Idioms, Idiosyncrisy & Idiocy

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Idioms, Idiosyncrisy & Idiocy

A Heart

A Heart

It never ceases to amuse and intrigue me how figurative language and idioms vary wildly and dangerously between languages. I say dangerously because the unwary can be very easily deceived by the ‘literal’ or ‘word for word’ meaning. Apparently in Mark 6, Herodias ‘kept/held John in her heart’. But in Nyankpa idiom we verified that means she nursed a grudge against him.

Right at the end of Mark 6 we hear that the disciples were amazed at Jesus walking on water because they hadn’t learned anything from him feeding 5000 hungry guys. Instead their hearts were hard. The Hebrew ‘hard heart‘ idiom runs through the whole Bible. And we use that idiom in English too. Unfortunately though the individual words might be the same, the actual meaning intended is quite different. In English it means unsympathetic doesn’t it? But mostly in the Bible the ‘literal’ hard hearted really means ‘unrepentant’ or stubbornly unresponsive to God. Apparently in another Nigerian language Fulfulde, in such situations they would say ‘hard headed’… which also has a different meaning in English, doesn’t it? What fun! No, really it is.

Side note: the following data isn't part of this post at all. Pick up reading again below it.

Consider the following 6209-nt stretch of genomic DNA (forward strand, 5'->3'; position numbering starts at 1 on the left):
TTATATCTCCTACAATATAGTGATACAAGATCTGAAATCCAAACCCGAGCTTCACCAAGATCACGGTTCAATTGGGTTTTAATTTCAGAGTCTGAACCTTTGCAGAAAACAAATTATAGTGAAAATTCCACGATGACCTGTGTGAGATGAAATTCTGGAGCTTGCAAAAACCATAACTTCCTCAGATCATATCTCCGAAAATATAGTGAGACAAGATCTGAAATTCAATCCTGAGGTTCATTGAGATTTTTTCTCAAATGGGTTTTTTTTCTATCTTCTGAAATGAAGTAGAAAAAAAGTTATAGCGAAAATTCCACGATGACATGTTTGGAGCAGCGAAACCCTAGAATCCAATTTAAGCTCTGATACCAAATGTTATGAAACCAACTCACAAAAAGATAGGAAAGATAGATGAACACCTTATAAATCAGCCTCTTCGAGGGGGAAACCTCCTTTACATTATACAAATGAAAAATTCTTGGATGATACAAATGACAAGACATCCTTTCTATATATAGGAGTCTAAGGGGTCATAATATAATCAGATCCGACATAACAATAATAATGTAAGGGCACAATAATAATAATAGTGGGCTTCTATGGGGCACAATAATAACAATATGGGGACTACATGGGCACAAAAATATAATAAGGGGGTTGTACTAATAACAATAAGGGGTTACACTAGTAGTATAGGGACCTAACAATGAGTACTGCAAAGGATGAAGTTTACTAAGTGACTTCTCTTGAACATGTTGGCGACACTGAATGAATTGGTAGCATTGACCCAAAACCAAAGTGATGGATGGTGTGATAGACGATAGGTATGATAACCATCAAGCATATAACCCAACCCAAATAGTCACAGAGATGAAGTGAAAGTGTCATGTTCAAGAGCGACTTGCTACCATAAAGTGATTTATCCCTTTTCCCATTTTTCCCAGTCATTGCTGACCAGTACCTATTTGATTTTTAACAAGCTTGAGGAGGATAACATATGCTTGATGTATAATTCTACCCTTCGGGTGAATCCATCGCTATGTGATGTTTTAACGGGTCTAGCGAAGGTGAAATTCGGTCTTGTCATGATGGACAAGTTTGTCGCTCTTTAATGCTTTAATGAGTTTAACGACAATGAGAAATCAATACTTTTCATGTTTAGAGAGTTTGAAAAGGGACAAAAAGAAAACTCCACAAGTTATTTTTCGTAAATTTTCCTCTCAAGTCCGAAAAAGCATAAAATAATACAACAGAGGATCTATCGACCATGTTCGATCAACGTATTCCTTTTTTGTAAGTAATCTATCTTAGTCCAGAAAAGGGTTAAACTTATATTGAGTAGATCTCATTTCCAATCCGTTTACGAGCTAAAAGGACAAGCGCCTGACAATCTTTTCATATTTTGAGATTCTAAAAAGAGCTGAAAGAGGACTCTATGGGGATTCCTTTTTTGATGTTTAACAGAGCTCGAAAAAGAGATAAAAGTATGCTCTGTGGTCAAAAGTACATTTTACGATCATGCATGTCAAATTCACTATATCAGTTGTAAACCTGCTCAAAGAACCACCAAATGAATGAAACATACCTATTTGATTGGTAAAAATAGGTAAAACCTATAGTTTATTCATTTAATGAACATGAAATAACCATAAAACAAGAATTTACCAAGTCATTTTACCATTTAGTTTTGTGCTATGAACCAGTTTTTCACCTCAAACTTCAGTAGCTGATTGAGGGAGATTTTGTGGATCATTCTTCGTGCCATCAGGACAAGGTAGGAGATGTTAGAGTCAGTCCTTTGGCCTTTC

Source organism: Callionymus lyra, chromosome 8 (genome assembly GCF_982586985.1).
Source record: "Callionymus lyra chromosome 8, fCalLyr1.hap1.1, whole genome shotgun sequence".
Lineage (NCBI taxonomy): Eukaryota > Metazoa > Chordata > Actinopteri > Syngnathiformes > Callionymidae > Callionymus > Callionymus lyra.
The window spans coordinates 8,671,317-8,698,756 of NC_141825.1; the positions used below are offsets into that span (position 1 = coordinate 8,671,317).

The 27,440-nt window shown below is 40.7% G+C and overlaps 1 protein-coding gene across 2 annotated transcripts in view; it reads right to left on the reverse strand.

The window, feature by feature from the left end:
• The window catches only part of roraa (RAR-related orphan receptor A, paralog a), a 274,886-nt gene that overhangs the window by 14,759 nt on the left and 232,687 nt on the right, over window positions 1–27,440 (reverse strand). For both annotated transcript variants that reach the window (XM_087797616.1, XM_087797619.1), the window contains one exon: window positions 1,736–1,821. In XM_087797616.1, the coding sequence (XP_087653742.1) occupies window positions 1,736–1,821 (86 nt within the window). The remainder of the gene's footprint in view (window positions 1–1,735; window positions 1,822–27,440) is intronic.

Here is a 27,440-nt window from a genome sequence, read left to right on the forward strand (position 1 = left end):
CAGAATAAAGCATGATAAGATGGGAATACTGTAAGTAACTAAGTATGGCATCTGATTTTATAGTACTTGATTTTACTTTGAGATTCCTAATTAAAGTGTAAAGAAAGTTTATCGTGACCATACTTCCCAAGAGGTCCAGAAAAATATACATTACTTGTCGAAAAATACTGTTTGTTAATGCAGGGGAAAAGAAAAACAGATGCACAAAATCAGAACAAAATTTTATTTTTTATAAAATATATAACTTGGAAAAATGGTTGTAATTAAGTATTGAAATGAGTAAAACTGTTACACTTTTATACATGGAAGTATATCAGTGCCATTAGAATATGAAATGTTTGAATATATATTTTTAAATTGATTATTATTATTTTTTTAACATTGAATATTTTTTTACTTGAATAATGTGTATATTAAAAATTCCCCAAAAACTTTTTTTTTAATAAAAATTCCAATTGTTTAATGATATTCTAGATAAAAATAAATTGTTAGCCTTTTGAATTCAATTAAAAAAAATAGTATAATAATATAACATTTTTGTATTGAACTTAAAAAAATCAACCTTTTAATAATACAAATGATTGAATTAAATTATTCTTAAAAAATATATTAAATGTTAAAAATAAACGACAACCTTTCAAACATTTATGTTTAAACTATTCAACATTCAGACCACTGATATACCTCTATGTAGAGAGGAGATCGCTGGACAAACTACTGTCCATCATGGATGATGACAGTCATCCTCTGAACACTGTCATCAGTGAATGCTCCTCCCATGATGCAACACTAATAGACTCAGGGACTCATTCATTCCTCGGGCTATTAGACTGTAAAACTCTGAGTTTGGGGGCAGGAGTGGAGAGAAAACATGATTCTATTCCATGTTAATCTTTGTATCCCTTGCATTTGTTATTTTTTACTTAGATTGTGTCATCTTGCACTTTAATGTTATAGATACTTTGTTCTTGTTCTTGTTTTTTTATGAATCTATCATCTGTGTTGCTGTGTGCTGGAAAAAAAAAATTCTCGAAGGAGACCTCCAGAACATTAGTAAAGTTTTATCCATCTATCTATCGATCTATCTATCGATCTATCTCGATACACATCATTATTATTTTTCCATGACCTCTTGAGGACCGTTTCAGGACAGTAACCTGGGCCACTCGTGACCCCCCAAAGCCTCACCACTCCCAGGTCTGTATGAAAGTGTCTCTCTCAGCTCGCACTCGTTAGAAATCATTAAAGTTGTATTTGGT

Granite rocks in Cornwall


Scientific Excursus: I guess for the scientists among us it’s a little like Chemistry: both hydrogen and oxygen are nice gases with their own uses and properties, but put them together and the meaning (behaviour, uses) of H2O has nothing to do with the uses and behaviour of its constituent parts. How much less should we be surprised then when something parallel happens in language.

The pity is that while our mother tongues tend to shape our perceptions of idiomatic meanings and the way we divide up the world, people are rather too quick to assume they know what the words someone else uses mean. Words like ‘hard’ and ‘heart’ are apparently easy to translate, and so the idiom ‘hard hearted’ has been faithfully transferred from Hebrew and Greek into English in most Bible translations, one word at a time. Diligent pastors studying the Bible realise that the idiom isn’t being represented perhaps quite so helpfully and so after enough decent sermons, established Christians may get the ‘actual meaning’ of an idiom like ‘hard hearted’ beaten into them as special ‘Bible talk’. And thus another part of our life has become segmented into Christian stuff, and the rest of life.

And apologies: while this is related to my writing on why literal is meaningless, I haven’t actually finished writing that.

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